Indecency and the Communications Decency Act (Mosley Part 2)

[German version]

Rick Doble

Rick Doble

Even if a victim can identify his or her Internet attackers, a damaging photo or text that “goes viral” is almost unstoppable, and the damage is difficult to control. The Mosley decision in Hamburg demonstrates how Germany and the United States approach this increasingly ubiquitous problem differently.

Mr. Moseley tried to stop illegal publications by addressing the centralized nerve center without which nothing can go viral in the first place, in this case Google and its search engine. He succeeded in winning a judgment (now pending appeal) with regard to six specific pictures.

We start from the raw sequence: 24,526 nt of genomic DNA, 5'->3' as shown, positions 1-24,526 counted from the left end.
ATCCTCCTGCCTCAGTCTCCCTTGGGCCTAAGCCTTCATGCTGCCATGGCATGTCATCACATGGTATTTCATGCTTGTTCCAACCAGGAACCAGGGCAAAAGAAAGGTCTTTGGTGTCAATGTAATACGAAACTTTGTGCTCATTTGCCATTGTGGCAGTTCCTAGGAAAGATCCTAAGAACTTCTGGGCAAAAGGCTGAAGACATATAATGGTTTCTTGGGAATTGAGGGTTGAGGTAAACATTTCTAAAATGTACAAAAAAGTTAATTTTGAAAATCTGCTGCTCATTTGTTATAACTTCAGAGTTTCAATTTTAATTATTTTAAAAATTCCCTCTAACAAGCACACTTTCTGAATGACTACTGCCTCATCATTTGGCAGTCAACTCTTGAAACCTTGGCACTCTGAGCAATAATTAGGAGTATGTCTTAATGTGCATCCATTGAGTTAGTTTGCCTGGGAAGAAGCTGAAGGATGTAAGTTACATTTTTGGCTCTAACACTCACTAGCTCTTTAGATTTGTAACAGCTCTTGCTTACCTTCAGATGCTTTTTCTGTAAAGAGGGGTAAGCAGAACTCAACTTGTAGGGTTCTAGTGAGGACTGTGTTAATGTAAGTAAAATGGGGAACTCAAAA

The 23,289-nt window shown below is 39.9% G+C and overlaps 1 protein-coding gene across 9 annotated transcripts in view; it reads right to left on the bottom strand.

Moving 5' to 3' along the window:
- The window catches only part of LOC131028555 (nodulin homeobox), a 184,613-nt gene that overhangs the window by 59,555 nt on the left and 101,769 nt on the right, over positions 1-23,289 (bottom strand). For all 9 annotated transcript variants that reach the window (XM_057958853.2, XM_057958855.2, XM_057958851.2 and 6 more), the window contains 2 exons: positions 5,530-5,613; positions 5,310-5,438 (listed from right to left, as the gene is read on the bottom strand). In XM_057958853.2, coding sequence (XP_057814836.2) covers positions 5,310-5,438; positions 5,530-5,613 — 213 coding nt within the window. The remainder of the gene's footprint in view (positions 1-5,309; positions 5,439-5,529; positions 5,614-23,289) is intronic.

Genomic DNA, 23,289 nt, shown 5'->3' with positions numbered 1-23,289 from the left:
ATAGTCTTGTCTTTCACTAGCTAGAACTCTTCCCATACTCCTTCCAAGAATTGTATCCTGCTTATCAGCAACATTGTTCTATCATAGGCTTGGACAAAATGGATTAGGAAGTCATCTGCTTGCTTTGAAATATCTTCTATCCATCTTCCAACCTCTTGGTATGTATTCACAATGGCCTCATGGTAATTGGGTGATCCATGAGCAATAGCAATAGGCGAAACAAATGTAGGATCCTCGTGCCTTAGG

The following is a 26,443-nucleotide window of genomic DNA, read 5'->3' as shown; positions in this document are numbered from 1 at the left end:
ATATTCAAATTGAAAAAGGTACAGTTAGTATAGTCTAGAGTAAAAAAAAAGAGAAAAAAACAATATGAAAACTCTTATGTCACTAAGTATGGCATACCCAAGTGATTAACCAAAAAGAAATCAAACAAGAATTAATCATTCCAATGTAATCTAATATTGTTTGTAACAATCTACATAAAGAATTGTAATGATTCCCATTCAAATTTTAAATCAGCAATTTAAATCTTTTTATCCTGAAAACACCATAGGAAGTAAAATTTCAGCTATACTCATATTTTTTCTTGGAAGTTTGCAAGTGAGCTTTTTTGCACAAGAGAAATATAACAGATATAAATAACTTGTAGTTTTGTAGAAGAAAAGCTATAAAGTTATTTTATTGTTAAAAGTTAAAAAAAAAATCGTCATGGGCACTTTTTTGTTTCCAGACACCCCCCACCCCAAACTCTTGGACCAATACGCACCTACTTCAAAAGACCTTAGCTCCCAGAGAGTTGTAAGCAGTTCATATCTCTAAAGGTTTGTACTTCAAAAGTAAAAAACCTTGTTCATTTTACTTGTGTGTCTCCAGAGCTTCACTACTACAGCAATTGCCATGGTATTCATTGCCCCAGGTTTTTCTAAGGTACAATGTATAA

One may question whether this constituted success.

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Taking Down Google in the Hamburg Regional Court (the Mosley Case, Part 1)

[German version]

Photo: www.geekphilosopher.com

Photo: www.geekphilosopher.com

In January 2014, the Regional Court of Hamburg decided Max Mosley v. Google, Inc. This was the latest development in a story of sensational cyber defamation and harassment that is almost too salacious to ignore. It also highlights differences between German and American conceptions of privacy and liability in the Internet era.

The Hamburg court found Google liable for distributing six specific unauthorized images of Max Rufus Moseley that third parties had originally posted to the Internet.

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